The Basics of Growing Dahlias

The Basics of Growing Dahlias

Dahlias are wonderful summer flowers that have graced gardens for centuries. While always spectacular, modern breeding has brought us a wealth of dahlias in all shapes, colors, sizes, and flower types. Here is a quick guide on how to succeed with your dahlias.

Planting Site

Dahlias have large root systems, and the bigger the dahlia plant, the larger the root system. Be sure to follow the spacing instructions that comes with your dahlia, a good rule of thumb is for every foot it gets tall, it will get half that wide. If planting in containers, be sure the container is at least 12 inches deep for dwarf or bedding types, and at least 24 inches deep for larger standards and dinner plate types. Be sure to amend the soil well and pre-moisten the hole you are planting into.

white dahlia


Dahlias require as much sun as possible, but they can overheat. If they are in the full sun, they must be planted a little deeper in the soil. This can be up to 5 inches of soil above the crown. As long as a dahlia receive 2-3 hours of direct sunlight a day it will bloom for you but the more light the plant gets, the more flowers it will reward you with, as long as you can keep it watered well.

orange dahlia in the sun


Dahlias are pretty thirsty plants while they are growing. They like the soil to be just dry between watering. Large plants can use gallons of water a day so it is best to mulch your plants well after planting to keep them healthy and well-watered with less effort. Water that is chlorinated can easily cause salt burn on the leaves of your dahlia; be sure to use rainwater or to let your tap water sit out at least over night for the chlorine to dissipate.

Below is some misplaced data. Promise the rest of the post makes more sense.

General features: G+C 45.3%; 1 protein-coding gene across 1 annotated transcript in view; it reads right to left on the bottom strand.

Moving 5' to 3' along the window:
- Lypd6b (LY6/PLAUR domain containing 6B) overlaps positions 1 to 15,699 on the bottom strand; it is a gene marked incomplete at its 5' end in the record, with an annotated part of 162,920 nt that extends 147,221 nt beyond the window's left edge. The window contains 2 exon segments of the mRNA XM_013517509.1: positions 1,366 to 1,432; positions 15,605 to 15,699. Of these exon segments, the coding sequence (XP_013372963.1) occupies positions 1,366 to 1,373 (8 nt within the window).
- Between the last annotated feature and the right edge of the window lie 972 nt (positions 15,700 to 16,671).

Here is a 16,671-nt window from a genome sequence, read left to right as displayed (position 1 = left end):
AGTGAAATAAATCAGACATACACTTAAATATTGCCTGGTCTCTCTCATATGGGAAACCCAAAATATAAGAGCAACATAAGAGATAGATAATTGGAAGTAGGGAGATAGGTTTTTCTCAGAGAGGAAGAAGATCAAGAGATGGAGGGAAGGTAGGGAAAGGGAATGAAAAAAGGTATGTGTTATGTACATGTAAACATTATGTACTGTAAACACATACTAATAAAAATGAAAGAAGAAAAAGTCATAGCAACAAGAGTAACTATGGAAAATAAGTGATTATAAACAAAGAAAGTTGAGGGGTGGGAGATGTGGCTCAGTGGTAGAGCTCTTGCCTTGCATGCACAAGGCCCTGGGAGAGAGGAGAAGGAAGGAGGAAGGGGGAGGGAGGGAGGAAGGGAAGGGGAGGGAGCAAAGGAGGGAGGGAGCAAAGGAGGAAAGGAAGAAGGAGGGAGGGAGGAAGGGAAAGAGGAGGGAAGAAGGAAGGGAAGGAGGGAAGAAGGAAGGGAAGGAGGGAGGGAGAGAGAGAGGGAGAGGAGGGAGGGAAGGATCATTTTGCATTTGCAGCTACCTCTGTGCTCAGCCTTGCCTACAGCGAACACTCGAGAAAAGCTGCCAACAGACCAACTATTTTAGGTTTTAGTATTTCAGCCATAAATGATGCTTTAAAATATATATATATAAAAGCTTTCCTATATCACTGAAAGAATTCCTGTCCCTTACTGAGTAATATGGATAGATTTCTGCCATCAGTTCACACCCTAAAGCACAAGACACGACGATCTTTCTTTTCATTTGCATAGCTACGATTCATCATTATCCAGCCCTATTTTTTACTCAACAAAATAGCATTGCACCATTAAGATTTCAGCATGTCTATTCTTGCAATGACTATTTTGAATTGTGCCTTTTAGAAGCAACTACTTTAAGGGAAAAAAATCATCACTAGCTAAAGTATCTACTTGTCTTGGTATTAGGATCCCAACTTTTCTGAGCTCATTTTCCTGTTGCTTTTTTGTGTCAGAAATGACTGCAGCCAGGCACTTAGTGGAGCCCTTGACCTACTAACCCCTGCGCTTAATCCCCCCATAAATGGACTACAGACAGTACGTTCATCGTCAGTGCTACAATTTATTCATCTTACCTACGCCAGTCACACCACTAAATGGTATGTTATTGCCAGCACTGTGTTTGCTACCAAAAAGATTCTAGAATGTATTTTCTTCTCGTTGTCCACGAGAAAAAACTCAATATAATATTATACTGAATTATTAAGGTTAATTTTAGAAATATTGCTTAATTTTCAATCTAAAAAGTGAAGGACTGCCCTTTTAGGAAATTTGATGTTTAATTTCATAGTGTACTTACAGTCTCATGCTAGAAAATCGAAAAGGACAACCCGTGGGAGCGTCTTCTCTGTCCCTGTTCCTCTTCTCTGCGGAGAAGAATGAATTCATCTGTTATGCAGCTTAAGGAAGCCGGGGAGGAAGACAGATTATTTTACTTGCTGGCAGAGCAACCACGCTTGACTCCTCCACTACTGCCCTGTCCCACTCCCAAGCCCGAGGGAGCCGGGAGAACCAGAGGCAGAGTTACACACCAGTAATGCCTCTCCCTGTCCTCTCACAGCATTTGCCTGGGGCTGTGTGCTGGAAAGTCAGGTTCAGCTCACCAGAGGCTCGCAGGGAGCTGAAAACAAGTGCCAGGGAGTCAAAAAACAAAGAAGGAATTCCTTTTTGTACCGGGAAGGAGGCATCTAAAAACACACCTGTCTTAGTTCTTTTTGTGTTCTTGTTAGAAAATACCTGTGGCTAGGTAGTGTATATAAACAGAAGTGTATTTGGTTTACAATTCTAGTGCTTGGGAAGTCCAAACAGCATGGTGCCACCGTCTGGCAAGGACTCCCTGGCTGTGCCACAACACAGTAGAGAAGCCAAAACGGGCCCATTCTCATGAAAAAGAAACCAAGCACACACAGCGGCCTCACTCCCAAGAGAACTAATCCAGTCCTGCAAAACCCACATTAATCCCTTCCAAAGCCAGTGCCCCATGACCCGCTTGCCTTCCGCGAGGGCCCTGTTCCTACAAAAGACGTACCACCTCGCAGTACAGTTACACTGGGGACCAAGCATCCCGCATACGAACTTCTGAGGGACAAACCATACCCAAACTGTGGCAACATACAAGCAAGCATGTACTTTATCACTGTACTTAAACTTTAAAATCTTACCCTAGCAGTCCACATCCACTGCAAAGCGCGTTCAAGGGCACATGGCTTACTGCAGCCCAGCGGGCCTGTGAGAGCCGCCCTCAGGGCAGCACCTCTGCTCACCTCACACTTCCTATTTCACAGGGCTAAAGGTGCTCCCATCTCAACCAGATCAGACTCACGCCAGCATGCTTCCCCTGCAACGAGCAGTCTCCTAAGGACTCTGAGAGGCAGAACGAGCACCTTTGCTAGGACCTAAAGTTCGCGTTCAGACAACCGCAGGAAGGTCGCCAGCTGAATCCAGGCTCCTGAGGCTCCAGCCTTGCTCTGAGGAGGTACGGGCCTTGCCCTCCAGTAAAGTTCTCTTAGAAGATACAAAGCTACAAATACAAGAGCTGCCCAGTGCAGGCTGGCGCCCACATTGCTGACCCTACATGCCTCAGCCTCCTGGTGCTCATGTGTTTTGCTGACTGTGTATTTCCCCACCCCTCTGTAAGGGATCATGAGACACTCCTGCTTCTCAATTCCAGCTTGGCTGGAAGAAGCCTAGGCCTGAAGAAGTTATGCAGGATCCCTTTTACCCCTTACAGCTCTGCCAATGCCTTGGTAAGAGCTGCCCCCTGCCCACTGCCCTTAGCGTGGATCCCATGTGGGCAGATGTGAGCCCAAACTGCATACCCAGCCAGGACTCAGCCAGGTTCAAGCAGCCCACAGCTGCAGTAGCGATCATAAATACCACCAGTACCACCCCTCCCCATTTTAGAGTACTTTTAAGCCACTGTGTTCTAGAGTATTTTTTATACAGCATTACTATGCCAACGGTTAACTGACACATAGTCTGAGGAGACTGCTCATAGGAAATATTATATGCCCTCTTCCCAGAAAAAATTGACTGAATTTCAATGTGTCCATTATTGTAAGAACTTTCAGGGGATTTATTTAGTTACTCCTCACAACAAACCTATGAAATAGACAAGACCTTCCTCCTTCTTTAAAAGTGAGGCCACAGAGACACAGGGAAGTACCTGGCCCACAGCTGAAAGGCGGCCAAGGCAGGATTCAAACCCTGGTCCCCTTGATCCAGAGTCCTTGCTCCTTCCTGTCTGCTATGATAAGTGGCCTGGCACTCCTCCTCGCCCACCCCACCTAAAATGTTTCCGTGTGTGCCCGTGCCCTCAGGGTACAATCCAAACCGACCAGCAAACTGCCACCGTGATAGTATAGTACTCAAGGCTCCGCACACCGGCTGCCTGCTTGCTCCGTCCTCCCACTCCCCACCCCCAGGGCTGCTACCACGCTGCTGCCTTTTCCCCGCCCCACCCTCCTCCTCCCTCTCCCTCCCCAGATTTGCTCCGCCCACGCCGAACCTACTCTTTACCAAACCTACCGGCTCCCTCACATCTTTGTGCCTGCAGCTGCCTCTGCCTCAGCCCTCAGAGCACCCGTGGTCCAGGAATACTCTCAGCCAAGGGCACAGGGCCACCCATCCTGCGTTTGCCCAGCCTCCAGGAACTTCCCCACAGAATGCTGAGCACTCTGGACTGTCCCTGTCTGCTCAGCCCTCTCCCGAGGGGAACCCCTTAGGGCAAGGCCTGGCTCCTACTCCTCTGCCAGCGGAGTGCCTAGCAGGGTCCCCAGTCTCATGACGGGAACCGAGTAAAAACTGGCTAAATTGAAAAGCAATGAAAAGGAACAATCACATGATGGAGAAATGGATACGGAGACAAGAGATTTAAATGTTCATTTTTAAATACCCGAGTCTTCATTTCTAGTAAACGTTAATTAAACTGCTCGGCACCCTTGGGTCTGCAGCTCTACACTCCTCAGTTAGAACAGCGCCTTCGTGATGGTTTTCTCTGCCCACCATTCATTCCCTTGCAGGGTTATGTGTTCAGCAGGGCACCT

Dahlias are fast growers so they need a fair amount of feed. Be sure they are planted in soil amended with something containing nitrogen, like compost or composted manure. NPK fertilizer works well too. After planting, fertilize weekly with 10-10-10 or add some balanced slow-release fertilizer around your plant to keep it constantly fed. Amendments like bone meal or eggshells can also be great for helping build strong tubers for next year.

red dahlia


One of the best things about dahlias is that you can keep them year after year. Most places are not warm enough to keep them in the ground but they are pretty easy to dig up and store if you have the space. Wait for the leaves and stems to be killed back by a couple hard frosts and then lift using a shovel or fork. Be careful to dig far enough away from the plant not to damage the tubers. If your dahlia is in a pot, you can just bring the whole pot indoors. The key to proper storage is to ensure that the bulbs are stored dry and in the dark. Next spring you can bring them out and divide them and have even more wonderful blooms to grow or extra plants to share!

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